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The next BPO: Regret

We’ve got a juicy one for you this time — Regret! Note the guidelines below, crack those knuckles, and charge the batteries in your wireless keyboards. When all the sweat and blood has been spent, send us your stuff here:

  • Theme: Regret
  • Length: 3,000-8,000 words
  • Format: MS Word or TextEdit file
  • Title: Centered, Times New Roman 16 point; with a byline below also centered and in 14 point
  • Text, font and size: Justified; Times New Roman, 12 point
  • Spacing: Single, with block quotes separated by an empty line on both sides; paragraphs indented but section breaks separated by an empty line and three centered asterisks
  • Footer: (on the left) © Your Name 2015 (on the right — stretched to fit the length of the footer)
  • Quotation conventions: Double quotes (“regret”) with embedded single quotes (‘regret’) for reported speech, single quotes for reported thoughts, double quotes to mark text off (e.g. so-called “~~”), song titles, etc.
  • Italics: Use for emphasis, book/magazine/TV show/film/album titles
  • Referencing: Any standard academic convention is fine as long as it’s used consistently; both footnotes and end notes are acceptable, though any applicable footnotes will not be included in the opening section posted on the site
  • Deadline: 07 July

Remember that all of our previous entries are available on the By Prescription Only: Themed Writing page. All submissions will be edited by us but the final decision regarding any suggested changes to the content will be left up to the author. The author will also retain full copyright privileges and ownership; we’re here to display your work and help it reach a broader audience, not to profit from it. We’re looking forward to reading what you come up with!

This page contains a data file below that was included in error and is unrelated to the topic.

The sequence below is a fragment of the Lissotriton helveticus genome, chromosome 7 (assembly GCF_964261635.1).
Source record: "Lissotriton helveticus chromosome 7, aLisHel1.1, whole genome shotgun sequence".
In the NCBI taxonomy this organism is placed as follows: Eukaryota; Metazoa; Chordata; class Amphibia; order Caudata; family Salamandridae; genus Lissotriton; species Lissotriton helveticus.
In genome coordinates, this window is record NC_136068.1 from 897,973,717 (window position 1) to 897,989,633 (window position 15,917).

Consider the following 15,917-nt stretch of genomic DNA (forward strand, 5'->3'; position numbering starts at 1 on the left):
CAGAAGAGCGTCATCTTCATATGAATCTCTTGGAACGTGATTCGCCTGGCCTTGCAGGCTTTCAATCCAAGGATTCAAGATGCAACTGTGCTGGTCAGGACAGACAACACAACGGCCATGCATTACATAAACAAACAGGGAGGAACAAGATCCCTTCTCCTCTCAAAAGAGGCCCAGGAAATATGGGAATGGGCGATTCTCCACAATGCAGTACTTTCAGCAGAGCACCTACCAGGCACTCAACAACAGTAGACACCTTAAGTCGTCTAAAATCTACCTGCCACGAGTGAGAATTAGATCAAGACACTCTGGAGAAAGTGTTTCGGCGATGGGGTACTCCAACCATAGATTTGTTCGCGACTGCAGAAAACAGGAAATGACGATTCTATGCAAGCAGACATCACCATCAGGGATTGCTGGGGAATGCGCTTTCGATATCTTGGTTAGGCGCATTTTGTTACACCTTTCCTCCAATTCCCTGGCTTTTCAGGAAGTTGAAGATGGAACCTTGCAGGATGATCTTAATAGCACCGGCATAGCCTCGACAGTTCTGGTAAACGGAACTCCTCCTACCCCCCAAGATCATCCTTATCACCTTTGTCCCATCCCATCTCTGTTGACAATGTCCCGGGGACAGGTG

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Your book in the world

“A book may be written and remain unchanged; but with the world, and all potential readers, changing around it, can the book remain the same?”

The above is taken from the delightfully well-written and very interesting PhD dissertation called “The Ways Hypothesis: An alternative approach to Society” by Athanasios A. Kastritis (DPhil in Social and Political Thought, University of Sussex, 2009, p. 42). (Don’t ask me why I’m reading a stranger’s doctoral dissertation.) I’ve written here on the life of a book before, and although the quote touches on the issues discussed in that post as well, what I’d like to take a look at in light of current publishing trends is that first clause: “A book may be written and remain unchanged”. In the world of ebooks, how accurate is that? How accurate should it be?